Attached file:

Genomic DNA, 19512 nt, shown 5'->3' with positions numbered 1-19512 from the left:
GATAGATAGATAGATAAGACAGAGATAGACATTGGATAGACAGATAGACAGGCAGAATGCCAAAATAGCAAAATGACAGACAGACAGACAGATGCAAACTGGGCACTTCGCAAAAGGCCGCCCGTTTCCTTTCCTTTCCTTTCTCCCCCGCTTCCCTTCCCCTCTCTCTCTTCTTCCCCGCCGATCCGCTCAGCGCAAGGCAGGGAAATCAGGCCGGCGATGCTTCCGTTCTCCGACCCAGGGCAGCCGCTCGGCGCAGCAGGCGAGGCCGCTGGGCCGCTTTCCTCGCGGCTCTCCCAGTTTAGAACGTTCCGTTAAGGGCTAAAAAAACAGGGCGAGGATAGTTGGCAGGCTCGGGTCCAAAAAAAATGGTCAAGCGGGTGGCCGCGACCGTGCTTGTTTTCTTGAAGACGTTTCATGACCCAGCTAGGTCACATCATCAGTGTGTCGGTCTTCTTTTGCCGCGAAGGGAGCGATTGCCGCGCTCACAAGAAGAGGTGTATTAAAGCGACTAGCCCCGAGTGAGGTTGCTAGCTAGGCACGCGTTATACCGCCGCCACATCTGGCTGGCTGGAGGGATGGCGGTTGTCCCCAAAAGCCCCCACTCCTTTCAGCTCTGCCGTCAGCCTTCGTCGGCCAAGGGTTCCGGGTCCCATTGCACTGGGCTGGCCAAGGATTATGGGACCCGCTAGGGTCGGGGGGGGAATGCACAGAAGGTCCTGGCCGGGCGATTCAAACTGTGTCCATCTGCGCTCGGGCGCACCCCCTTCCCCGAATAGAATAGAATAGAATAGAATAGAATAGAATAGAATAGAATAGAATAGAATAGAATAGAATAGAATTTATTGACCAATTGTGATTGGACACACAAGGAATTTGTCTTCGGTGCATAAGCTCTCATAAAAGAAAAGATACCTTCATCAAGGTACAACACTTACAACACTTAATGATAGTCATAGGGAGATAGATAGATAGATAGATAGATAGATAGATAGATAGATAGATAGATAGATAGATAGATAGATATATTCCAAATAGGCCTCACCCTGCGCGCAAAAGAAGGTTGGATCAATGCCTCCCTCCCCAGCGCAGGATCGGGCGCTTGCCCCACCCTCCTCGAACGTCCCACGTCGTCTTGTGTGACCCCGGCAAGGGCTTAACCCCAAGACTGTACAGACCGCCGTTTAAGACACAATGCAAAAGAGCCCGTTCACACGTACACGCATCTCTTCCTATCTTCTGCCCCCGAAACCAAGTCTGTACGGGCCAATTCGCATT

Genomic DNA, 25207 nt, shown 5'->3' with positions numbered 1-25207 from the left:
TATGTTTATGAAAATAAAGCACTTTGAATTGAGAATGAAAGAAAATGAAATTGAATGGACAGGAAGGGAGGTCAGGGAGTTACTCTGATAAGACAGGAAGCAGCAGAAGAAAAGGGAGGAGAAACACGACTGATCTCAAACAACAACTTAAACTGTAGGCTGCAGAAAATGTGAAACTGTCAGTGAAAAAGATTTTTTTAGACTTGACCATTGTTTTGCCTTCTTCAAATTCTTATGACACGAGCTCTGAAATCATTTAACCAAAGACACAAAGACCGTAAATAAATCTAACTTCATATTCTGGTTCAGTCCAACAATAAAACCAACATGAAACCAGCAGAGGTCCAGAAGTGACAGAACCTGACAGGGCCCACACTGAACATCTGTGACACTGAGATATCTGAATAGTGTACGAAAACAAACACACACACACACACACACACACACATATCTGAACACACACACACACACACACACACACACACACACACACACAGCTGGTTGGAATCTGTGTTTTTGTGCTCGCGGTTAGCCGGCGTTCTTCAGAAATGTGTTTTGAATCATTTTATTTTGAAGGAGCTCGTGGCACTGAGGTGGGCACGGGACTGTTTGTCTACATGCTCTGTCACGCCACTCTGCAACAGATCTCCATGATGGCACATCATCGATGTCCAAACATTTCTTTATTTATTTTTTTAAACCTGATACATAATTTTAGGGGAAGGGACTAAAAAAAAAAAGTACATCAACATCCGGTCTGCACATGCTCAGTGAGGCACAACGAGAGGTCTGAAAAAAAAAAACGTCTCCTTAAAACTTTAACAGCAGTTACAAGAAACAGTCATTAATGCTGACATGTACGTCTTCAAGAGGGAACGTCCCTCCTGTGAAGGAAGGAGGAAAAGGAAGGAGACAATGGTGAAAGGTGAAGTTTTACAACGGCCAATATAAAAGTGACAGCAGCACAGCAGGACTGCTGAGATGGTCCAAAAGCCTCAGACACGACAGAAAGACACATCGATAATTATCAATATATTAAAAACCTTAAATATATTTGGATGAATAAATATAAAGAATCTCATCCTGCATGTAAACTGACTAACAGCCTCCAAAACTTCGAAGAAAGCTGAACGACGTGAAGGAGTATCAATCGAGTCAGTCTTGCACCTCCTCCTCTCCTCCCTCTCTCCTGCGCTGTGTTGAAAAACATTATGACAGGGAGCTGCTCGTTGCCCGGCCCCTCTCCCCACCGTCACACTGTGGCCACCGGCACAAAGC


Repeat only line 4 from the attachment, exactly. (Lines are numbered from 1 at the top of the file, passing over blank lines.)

TATGTTTATGAAAATAAAGCACTTTGAATTGAGAATGAAAGAAAATGAAATTGAATGGACAGGAAGGGAGGTCAGGGAGTTACTCTGATAAGACAGGAAGCAGCAGAAGAAAAGGGAGGAGAAACACGACTGATCTCAAACAACAACTTAAACTGTAGGCTGCAGAAAATGTGAAACTGTCAGTGAAAAAGATTTTTTTAGACTTGACCATTGTTTTGCCTTCTTCAAATTCTTATGACACGAGCTCTGAAATCATTTAACCAAAGACACAAAGACCGTAAATAAATCTAACTTCATATTCTGGTTCAGTCCAACAATAAAACCAACATGAAACCAGCAGAGGTCCAGAAGTGACAGAACCTGACAGGGCCCACACTGAACATCTGTGACACTGAGATATCTGAATAGTGTACGAAAACAAACACACACACACACACACACACACACATATCTGAACACACACACACACACACACACACACACACACACACACACAGCTGGTTGGAATCTGTGTTTTTGTGCTCGCGGTTAGCCGGCGTTCTTCAGAAATGTGTTTTGAATCATTTTATTTTGAAGGAGCTCGTGGCACTGAGGTGGGCACGGGACTGTTTGTCTACATGCTCTGTCACGCCACTCTGCAACAGATCTCCATGATGGCACATCATCGATGTCCAAACATTTCTTTATTTATTTTTTTAAACCTGATACATAATTTTAGGGGAAGGGACTAAAAAAAAAAAGTACATCAACATCCGGTCTGCACATGCTCAGTGAGGCACAACGAGAGGTCTGAAAAAAAAAAACGTCTCCTTAAAACTTTAACAGCAGTTACAAGAAACAGTCATTAATGCTGACATGTACGTCTTCAAGAGGGAACGTCCCTCCTGTGAAGGAAGGAGGAAAAGGAAGGAGACAATGGTGAAAGGTGAAGTTTTACAACGGCCAATATAAAAGTGACAGCAGCACAGCAGGACTGCTGAGATGGTCCAAAAGCCTCAGACACGACAGAAAGACACATCGATAATTATCAATATATTAAAAACCTTAAATATATTTGGATGAATAAATATAAAGAATCTCATCCTGCATGTAAACTGACTAACAGCCTCCAAAACTTCGAAGAAAGCTGAACGACGTGAAGGAGTATCAATCGAGTCAGTCTTGCACCTCCTCCTCTCCTCCCTCTCTCCTGCGCTGTGTTGAAAAACATTATGACAGGGAGCTGCTCGTTGCCCGGCCCCTCTCCCCACCGTCACACTGTGGCCACCGGCACAAAGC